The interior layout, fit and finish
Driving position and dashboard
The A1's seat, steering wheel and pedals are lined up as a neatly team of synchronised swimmers. There's also a broad range of height and reach adjustment for the steering wheel. However, if you want adjustable lumbar support to stop you slouching on longer journeys, you'll need to go for Sport trim or above.
Go for S line's trim and you'll get sports seats that hold you in place slightly better through corners, but not by a great deal. Meanwhile, the taller Citycarver gives you a higher driving position, but only fractionally and doesn't elevate you to the altitude that Volkswagen T-Roc drivers enjoy.
The simple dashboard controls include physical knobs and switches to deal with the air-conditioning, rather than the fiddly touch-sensitive buttons that some of the A1's rivals employ. You also get digital instruments as standard in place of regular analogue dials, with the option to swap the standard 10.3in display for a more configurable version if you add the rather pricey Technology Pack (standard on Vorsprung).
Visibility, parking sensors and cameras
Thanks to comparatively skinny front windscreen pillars, it’s easy to see out of the front of the A1. Rearward visibility is less impressive, though, due to the chunky rear pillars. Both the Polo and Mini 5dr have a wider expanse of glass at the back, for a clearer view out when reversing.
The restricted rear view is less of a problem if you go for an A1 in Sport trim or above, because rear parking sensors are fitted as standard. Front parking sensors and a rear-view camera are optional on all trims apart from range-topping Vorsprung, where they come as standard.
Powerful LED headlights are a fitted to every A1 – all the better for illuminating the road ahead on those dark winter evenings.
Sat nav and infotainment
Even the cheapest trims come with an 8.8in touchscreen that’s positioned high up on the dashboard, so you shouldn’t have trouble seeing or reaching it. That said, its touchscreen nature means you inevitably have to glance away from the road to hit the screen's icons. The Mini’s iDrive rotary controller is much easier and less distracting to use while driving.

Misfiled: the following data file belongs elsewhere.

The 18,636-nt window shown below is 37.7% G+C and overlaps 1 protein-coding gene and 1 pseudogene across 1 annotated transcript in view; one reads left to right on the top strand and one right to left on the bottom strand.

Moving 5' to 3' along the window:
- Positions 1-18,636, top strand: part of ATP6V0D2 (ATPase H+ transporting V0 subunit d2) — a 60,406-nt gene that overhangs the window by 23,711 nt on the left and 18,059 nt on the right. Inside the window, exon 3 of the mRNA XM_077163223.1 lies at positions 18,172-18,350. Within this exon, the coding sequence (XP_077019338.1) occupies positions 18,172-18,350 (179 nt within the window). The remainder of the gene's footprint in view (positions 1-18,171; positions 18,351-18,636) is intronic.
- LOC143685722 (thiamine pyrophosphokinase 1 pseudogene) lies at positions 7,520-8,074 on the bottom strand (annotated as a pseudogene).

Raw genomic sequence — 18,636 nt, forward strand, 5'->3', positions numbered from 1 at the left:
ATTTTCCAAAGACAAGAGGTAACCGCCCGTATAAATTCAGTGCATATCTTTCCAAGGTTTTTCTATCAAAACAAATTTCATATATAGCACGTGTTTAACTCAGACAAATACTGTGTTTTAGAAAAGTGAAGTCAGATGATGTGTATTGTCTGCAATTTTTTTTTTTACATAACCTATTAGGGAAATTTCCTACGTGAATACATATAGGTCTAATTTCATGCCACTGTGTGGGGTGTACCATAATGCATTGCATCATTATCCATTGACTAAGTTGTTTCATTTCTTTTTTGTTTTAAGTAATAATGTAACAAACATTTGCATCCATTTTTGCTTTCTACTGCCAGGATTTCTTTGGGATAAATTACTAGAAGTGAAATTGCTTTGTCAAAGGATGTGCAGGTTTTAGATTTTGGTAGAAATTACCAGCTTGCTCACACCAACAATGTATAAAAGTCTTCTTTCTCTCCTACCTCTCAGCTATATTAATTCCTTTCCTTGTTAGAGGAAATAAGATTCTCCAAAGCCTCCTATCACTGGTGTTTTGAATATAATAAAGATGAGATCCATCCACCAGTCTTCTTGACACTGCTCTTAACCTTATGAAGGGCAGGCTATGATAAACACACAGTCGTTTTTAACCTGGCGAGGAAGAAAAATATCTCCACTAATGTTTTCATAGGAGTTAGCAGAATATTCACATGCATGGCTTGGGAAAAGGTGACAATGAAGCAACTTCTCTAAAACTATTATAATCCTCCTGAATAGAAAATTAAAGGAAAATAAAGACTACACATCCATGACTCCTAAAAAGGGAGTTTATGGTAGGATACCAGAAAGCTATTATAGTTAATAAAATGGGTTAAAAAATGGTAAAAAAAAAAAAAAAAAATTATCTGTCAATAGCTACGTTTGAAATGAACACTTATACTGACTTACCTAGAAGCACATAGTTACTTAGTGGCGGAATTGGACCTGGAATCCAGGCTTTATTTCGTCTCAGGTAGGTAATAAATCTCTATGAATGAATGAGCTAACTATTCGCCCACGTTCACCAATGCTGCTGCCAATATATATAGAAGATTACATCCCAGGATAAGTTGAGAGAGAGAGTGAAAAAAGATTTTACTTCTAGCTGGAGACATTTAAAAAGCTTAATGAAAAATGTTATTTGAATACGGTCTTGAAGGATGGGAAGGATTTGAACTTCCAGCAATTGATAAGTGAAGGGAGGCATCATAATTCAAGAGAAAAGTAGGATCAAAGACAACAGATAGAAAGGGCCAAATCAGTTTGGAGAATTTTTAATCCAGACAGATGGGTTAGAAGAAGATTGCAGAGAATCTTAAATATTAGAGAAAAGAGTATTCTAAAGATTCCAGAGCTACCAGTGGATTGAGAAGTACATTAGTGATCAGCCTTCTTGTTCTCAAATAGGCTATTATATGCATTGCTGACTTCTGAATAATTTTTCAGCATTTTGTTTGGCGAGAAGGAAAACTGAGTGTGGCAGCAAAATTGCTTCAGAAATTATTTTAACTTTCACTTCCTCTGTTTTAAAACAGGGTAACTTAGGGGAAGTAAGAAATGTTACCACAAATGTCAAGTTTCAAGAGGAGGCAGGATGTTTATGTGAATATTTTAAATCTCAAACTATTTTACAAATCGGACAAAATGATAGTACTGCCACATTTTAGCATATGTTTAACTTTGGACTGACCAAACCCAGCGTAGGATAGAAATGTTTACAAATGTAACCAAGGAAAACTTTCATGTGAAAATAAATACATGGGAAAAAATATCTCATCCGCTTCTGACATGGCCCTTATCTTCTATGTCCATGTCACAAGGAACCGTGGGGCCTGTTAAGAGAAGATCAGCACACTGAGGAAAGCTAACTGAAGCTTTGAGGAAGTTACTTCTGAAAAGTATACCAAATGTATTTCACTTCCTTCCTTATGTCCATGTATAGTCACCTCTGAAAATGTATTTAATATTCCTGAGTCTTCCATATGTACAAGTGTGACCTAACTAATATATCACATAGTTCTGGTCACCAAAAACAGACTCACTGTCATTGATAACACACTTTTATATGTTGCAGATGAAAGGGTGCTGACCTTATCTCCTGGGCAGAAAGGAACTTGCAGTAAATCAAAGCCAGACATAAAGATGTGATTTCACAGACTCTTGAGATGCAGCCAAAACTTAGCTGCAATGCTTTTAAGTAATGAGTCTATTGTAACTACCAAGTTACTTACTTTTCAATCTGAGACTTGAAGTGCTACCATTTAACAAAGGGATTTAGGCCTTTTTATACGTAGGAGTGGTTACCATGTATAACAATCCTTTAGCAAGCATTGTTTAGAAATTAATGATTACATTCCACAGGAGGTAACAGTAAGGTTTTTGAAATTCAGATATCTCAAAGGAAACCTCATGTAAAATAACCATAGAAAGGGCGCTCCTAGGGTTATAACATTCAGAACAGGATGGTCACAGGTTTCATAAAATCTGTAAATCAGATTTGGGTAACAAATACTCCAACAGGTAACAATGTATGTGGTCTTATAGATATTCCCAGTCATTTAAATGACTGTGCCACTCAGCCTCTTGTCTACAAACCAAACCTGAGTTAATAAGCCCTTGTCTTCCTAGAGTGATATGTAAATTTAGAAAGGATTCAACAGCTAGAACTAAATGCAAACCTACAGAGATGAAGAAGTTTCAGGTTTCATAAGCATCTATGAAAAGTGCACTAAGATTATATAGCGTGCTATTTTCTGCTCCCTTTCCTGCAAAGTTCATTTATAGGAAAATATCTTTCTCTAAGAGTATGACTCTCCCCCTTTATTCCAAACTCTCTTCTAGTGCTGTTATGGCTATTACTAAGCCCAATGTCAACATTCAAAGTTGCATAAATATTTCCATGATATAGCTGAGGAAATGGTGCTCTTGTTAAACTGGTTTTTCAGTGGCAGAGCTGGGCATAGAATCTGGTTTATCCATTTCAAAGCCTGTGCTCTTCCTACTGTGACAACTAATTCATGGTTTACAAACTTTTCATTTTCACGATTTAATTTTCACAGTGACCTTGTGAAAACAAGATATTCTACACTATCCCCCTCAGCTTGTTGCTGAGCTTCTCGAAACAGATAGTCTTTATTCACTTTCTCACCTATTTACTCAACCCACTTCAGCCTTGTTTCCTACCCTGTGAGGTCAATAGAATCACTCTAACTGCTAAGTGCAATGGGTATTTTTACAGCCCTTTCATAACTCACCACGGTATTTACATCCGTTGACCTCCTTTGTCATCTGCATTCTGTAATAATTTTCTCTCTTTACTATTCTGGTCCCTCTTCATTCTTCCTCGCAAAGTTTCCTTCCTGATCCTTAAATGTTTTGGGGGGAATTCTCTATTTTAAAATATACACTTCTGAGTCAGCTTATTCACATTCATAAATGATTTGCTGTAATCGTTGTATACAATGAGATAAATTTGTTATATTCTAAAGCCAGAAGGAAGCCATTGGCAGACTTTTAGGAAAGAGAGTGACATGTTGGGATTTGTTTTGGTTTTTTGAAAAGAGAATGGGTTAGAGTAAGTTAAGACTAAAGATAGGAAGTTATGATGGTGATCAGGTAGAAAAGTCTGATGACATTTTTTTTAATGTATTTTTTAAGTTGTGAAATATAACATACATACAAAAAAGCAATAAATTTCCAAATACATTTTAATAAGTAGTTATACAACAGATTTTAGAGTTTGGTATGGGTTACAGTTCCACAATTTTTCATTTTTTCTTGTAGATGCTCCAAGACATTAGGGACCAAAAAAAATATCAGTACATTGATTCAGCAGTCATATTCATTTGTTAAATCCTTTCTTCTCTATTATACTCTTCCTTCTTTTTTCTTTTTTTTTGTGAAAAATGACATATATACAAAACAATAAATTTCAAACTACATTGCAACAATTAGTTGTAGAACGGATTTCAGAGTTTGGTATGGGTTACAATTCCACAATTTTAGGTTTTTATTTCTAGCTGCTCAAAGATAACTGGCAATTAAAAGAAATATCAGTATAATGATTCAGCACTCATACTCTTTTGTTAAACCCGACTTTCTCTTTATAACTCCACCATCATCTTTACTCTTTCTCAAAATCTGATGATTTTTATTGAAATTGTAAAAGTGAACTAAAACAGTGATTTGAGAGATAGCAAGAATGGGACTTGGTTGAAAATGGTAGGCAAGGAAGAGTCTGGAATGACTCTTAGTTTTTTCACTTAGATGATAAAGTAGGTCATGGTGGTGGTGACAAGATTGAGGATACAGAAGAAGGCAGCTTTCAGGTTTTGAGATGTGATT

Every trim level comes with Bluetooth, a DAB radio and Apple CarPlay and Android Auto smartphone mirroring. The latter allows you to use selected apps on your smartphone, including sat nav apps like Google Maps or Waze, via the car's touchscreen.
If you add the pricey Technology Pack (standard on range-topping Vorsprung), the screen grows to 10.1in and you get a lot more features. These include in-built sat nav, a handwriting function (which you can use to enter postcodes) and wireless phone charging. Meanwhile, the standard stereo has six speakers, and it’s a reasonably punchy system. You can upgrade it to a 560-watt Bang & Olufsen system (again, standard on Vorsprung) if you add the Comfort and Sound Pack.
Sadly, while interior quality was one of the defining aspects of the original A1 (2010-2019), it's no longer outstanding in this second-generation model.
Don't get us wrong: it still feels suitably more expensive inside than a Fiesta or Ibiza, thanks to the soft-touch materials on the dashboard, high-quality switches and gloss black trims that spruce up the look. However, the cheaper-looking plastic on insides of the doors and around the gearlever do disappoint on a car that touts itself as 'premium'.
The less expensive Polo isn’t immune from hard plastics inside, yet in places manages to feel just as robust, while the Peugeot 208 actually has more upmarket materials inside. However, if you want a small car that feels really special to sit in, the Mini is top dog.
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